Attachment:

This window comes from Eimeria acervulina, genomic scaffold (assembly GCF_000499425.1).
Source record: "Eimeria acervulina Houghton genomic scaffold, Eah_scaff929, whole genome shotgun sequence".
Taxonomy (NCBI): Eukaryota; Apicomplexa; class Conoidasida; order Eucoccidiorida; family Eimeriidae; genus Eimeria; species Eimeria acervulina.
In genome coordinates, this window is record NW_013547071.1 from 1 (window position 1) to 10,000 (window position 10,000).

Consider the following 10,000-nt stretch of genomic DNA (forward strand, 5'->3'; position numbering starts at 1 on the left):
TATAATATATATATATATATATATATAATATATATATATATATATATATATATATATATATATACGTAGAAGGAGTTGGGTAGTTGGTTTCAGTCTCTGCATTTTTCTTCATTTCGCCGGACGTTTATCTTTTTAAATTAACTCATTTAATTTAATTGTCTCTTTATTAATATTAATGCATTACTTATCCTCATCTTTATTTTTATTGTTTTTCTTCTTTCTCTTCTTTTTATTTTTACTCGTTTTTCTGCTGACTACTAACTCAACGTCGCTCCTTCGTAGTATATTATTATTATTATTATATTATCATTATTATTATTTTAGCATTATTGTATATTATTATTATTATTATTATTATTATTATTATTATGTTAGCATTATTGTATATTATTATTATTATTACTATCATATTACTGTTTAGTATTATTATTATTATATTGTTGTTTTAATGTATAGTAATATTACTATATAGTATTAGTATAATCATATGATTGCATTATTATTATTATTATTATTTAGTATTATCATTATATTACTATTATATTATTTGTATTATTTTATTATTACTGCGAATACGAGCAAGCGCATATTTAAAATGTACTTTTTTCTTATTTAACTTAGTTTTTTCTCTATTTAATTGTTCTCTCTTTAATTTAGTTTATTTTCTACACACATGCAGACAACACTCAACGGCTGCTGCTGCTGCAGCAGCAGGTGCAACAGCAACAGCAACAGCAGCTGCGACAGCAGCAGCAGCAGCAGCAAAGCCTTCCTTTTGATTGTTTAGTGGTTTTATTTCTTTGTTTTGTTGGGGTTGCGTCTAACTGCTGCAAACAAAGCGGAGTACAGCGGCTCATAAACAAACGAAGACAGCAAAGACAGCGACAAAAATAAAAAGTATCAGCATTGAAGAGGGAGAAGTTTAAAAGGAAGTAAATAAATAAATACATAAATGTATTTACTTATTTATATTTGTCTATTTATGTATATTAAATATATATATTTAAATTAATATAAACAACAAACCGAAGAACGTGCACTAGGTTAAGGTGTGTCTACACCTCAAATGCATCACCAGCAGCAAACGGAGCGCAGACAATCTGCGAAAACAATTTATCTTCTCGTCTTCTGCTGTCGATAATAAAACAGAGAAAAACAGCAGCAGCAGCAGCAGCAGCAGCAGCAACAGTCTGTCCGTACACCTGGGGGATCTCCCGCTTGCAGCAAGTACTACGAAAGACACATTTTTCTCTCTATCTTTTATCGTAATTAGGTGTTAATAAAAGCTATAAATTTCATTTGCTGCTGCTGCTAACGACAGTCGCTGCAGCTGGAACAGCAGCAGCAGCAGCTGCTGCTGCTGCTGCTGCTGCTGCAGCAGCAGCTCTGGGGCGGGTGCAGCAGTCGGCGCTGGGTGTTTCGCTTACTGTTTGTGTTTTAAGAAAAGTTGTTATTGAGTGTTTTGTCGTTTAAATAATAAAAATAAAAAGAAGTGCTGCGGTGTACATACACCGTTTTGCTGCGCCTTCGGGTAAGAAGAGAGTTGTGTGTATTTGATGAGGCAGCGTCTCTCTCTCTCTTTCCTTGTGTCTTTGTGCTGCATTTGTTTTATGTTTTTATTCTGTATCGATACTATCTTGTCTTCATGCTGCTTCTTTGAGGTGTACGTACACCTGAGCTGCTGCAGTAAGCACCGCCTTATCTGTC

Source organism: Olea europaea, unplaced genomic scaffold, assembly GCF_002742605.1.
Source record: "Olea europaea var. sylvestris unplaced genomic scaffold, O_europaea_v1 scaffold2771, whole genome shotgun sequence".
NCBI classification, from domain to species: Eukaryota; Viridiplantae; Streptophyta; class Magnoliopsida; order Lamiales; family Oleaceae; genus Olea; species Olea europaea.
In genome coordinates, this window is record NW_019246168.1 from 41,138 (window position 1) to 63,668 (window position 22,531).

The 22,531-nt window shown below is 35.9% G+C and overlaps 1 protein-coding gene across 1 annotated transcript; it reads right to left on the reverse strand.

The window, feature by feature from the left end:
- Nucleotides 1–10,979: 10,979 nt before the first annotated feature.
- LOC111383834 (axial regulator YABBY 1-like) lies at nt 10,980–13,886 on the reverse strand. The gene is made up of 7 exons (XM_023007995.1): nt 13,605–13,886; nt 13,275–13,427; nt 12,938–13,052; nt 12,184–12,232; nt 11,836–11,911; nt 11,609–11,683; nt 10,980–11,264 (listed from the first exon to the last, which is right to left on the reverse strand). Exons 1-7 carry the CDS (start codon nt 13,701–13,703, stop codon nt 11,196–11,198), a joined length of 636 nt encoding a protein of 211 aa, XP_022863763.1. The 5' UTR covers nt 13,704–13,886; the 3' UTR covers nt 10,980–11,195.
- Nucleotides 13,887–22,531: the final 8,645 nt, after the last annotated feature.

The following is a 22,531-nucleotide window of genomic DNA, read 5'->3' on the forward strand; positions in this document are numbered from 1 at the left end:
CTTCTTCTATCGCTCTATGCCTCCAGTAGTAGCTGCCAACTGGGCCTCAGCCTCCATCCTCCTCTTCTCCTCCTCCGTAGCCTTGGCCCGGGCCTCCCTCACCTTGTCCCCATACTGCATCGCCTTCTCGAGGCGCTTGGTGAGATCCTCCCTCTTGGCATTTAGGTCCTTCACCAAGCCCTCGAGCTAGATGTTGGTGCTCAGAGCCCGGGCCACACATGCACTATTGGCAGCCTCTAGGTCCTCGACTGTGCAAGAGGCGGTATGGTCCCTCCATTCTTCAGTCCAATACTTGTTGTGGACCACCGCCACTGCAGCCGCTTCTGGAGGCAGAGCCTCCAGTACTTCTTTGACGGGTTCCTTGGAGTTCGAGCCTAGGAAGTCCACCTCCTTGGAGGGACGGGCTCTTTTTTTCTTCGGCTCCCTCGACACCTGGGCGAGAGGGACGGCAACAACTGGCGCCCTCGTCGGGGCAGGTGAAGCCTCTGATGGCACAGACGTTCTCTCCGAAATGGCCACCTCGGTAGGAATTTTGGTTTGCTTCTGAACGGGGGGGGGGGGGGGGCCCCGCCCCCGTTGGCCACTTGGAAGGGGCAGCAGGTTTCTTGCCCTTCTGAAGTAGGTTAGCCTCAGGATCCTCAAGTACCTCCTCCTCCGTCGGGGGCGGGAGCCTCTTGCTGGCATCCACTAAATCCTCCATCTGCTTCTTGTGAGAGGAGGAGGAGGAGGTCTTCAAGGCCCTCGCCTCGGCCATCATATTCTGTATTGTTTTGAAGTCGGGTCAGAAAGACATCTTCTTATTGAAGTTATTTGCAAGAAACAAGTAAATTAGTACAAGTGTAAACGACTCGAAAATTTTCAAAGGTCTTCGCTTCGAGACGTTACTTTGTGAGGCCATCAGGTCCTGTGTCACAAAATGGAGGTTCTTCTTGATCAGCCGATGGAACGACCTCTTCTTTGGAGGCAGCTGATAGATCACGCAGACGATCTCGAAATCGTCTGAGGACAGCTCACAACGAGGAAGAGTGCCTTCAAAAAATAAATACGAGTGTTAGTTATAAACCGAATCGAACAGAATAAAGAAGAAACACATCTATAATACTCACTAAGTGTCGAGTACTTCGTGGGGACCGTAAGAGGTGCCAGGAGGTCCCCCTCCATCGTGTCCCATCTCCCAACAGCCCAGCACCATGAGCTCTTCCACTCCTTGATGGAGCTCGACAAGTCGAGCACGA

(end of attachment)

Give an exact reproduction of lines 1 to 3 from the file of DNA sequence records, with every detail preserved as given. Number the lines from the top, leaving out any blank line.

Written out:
This window comes from Eimeria acervulina, genomic scaffold (assembly GCF_000499425.1).
Source record: "Eimeria acervulina Houghton genomic scaffold, Eah_scaff929, whole genome shotgun sequence".
Taxonomy (NCBI): Eukaryota; Apicomplexa; class Conoidasida; order Eucoccidiorida; family Eimeriidae; genus Eimeria; species Eimeria acervulina.